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Who better to reopen Radio City Music Hall than Dave Chappelle?
The beloved, button-pushing comedian, who in the past, has sold out the famed New York venue 20 times, returned on Saturday night to premiere his new documentary, “Dave Chappelle: This Time This Place.” The screening closed out the Tribeca Festival and marked the first time in more than a year that Radio City welcomed a crowd.
Audience-goers were neither required to wear masks nor do temperature checks, but had to show proof of vaccination to enter the building. Smartphones were also locked in Yondr pouches at the door so no one could use them inside.
“We’re fully vaccinated and socially squished together,” Tribeca co-founder Jane Rosenthal said before the screening. “Isn’t that great?”
“This Time This Place” was co-directed by Steven Bognar and Julia Reichert, the duo behind Netflix’s Oscar-winning documentary “American Factory.” The film was shot last summer in Yellow Springs, Ohio, where Chappelle hosted a series of socially distanced shows at an outdoor pavilion lined by trees and cornfields.
Part of the fun of the doc is watching all the celebrities who drop in for shows throughout the summer, including David Letterman, Sarah Silverman, Chelsea Handler, Kevin Hart, and Trevor Noah. The sight of Jon Stewart and Michael Che squirming during COVID nasal swab tests earned knowing laughs from the audience at Radio City, as did Chris Rock, who was so shell-shocked to be back on stage that he good-naturedly bombed his first set back. Although, he still managed some sharp one-liners. (“This COVID (expletive), we all thought it’d be over by now, like, why did I get that abortion?”)
One of the highlights was a fireworks-filled Fourth of July blowout that Chappelle organized, featuring the likes of Tiffany Haddish, perfectly mimicking Tina Turner for a rendition of “Proud Mary,” and Jon Hamm, humorously leading the crowd in Journey’s “Don’t Stop Believin’.”
But “This Time This Place” is more than a comedy highlights reel. The film deftly explores the impact of Chappelle’s shows on Yellow Springs, a rural town that the comedian calls home with a population of less than 4,000 people. Reichert and Bognar interview small-business owners about financial hardships brought on by the pandemic, as well as the worry of out-of-towners pouring in to see Chappelle.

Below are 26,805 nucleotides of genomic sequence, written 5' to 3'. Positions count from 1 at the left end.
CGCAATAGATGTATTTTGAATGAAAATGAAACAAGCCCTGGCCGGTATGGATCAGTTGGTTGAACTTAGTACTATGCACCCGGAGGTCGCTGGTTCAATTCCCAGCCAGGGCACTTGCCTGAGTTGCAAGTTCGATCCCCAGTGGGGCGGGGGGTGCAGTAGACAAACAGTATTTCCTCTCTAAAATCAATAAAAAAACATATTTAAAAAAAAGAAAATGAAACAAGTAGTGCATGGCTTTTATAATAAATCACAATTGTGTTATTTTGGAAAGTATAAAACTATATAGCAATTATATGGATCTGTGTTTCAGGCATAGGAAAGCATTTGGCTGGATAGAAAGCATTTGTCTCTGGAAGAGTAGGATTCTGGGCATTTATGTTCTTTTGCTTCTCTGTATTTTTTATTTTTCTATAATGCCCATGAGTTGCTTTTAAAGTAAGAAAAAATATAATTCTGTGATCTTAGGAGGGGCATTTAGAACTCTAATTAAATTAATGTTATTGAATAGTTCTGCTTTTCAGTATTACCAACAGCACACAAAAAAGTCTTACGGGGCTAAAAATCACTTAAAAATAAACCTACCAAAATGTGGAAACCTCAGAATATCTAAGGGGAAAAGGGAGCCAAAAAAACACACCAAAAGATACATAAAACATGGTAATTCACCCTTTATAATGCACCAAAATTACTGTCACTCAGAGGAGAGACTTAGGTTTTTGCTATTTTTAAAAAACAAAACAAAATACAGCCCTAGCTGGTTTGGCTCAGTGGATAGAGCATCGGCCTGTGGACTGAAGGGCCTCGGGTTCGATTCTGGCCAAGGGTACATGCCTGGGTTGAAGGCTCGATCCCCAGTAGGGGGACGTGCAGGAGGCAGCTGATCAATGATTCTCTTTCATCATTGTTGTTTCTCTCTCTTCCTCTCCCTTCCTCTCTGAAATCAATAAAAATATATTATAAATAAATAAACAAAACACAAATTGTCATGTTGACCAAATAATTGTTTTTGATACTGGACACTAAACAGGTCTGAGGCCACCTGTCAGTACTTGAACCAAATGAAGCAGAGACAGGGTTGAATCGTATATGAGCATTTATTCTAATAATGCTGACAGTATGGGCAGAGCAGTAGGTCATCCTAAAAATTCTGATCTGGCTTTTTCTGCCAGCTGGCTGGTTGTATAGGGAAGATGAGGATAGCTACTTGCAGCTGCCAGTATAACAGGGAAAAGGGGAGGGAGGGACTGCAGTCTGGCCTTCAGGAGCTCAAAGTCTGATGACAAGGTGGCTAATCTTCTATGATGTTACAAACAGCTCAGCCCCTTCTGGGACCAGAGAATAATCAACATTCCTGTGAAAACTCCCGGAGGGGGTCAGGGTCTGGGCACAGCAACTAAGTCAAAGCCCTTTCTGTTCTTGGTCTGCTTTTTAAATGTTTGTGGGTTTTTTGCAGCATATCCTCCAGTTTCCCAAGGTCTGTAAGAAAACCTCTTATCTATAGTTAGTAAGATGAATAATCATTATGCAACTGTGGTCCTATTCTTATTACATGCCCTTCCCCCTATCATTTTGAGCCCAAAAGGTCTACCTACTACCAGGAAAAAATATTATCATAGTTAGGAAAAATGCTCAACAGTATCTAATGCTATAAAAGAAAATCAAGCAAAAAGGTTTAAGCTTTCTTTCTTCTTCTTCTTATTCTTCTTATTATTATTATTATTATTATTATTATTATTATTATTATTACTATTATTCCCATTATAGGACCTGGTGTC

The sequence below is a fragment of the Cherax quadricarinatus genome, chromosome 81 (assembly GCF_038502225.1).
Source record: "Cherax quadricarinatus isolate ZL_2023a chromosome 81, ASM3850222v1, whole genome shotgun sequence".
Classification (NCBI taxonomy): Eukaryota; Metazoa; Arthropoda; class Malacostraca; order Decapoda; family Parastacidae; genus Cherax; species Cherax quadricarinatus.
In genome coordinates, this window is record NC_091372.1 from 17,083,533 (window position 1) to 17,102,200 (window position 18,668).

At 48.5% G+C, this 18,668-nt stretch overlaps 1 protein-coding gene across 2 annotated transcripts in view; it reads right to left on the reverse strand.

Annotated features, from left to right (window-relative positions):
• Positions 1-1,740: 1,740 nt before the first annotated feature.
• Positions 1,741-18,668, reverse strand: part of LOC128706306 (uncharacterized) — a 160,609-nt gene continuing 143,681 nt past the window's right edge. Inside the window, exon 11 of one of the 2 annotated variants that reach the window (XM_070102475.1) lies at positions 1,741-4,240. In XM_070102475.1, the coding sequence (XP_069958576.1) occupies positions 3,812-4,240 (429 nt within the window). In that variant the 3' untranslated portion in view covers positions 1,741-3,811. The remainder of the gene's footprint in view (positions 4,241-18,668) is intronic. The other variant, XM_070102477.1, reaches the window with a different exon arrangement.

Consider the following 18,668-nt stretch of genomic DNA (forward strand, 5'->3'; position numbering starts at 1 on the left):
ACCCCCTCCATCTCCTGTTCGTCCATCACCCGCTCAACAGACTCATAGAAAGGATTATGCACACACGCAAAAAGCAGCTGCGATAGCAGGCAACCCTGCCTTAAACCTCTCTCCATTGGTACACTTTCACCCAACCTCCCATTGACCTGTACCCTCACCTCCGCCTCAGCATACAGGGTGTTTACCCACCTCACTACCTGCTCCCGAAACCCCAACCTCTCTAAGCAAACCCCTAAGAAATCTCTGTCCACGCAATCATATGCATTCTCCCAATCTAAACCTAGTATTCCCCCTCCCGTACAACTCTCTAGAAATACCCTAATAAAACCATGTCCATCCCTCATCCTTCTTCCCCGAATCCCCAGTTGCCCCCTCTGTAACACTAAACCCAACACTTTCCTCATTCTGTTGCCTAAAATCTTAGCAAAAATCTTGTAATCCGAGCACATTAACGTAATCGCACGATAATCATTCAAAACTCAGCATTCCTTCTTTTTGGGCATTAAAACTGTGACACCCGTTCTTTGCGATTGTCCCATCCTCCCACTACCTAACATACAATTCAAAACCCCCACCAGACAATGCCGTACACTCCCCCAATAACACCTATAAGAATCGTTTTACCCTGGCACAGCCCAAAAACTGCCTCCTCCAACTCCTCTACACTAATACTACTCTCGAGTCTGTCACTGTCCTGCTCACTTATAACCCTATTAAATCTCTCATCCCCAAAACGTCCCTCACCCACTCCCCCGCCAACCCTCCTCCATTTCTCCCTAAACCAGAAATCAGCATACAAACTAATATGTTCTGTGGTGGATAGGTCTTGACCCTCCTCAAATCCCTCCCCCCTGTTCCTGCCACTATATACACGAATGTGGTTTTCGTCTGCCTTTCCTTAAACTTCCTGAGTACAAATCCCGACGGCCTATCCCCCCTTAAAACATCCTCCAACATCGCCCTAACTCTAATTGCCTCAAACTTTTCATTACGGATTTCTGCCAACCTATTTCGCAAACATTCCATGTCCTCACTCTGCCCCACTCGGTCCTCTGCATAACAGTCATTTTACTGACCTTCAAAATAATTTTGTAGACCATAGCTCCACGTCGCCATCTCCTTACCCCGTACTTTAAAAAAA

Residents were split over whether the shows should be shut down or continue, culminating in a surprisingly emotional town hall meeting over Zoom. The shows ultimately brought $9 million in revenue to the area and no known COVID cases, according to an ending title card.
This all happens against the backdrop of Black Lives Matter protests across Yellow Springs, which hang heavy over Chappelle as he tries to do comedy.
“You know the only reason I care? George Floyd,” Chappelle says before his first show, quickly addressing the “enormous elephant in the room” on stage. “White people, how do you live with yourselves?”
The documentary is ultimately about how comedians – like the rest of us – are trying to process the grief and isolation of the last year, offering an intimate and frequently moving snapshot of pandemic life. Michelle Wolf (of White House Correspondents Dinner fame) has a particularly fascinating arc over the course of the doc, as she learns to be more honest in her standup with the help of her friend and mentor Chappelle.
Chappelle appeared briefly on stage at Radio City at the end of the film, praising New Yorkers for how “resilient” they are before introducing a concert featuring rappers Fat Joe, Talib Kweli, ASAP Ferg and others.
Distribution and release plans for “This Time This Place” have not yet been announced.
This article originally appeared on USA TODAY: Dave Chappelle brings famous friends, COVID comedy to Tribeca Festival